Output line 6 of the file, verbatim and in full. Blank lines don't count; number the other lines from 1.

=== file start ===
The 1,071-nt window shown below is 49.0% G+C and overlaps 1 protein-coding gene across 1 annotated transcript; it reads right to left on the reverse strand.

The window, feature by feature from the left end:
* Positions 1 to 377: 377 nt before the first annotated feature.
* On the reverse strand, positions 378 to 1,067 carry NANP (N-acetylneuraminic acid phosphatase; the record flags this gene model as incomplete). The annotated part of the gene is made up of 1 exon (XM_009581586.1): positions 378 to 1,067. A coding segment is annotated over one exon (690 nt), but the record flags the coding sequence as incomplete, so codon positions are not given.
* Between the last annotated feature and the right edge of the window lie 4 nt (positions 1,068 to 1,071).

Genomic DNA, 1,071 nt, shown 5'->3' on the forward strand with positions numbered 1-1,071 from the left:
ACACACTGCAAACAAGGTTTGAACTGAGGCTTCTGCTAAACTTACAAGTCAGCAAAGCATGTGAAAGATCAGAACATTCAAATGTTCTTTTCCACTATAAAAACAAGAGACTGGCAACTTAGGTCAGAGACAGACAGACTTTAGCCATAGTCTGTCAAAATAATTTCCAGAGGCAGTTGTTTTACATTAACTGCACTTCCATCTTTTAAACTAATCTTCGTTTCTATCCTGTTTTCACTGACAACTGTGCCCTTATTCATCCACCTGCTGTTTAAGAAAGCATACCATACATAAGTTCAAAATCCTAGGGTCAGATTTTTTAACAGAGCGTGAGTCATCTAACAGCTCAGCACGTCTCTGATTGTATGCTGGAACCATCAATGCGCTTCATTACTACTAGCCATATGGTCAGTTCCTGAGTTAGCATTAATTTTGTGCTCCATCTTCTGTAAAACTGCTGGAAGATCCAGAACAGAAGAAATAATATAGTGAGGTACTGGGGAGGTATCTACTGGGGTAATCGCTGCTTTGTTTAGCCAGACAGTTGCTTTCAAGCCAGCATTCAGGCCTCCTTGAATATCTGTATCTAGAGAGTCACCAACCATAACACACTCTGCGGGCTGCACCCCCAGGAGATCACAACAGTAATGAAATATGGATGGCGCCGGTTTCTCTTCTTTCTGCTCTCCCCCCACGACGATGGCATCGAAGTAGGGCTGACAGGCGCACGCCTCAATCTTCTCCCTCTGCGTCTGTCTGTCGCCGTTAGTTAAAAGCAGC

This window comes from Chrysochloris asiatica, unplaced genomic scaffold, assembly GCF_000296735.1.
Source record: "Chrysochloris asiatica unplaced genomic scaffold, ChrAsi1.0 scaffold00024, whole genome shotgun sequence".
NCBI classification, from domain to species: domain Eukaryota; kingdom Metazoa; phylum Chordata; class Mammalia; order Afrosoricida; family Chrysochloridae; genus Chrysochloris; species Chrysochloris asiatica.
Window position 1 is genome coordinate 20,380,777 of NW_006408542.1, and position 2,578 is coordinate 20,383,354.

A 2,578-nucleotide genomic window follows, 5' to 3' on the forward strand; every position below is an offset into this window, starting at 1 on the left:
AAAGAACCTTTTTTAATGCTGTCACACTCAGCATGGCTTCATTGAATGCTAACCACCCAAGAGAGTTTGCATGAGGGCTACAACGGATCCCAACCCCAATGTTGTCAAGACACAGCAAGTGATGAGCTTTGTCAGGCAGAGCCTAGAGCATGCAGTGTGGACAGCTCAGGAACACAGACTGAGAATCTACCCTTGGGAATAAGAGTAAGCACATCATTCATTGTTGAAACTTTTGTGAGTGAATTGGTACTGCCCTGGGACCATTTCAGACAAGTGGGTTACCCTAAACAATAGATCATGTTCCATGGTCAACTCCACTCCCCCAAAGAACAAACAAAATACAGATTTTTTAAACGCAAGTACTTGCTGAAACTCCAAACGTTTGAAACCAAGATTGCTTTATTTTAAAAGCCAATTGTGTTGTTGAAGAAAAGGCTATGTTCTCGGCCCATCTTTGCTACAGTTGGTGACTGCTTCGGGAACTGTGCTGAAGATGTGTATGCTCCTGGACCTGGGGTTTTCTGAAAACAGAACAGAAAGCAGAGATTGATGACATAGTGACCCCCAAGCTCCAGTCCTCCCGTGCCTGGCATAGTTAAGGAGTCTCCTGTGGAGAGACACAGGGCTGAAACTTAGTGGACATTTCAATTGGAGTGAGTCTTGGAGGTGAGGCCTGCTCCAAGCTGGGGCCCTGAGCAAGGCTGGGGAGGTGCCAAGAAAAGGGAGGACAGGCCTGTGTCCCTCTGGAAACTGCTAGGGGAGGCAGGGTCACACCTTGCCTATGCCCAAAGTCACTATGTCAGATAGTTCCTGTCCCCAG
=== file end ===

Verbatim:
Genomic DNA, 1,071 nt, shown 5'->3' on the forward strand with positions numbered 1-1,071 from the left: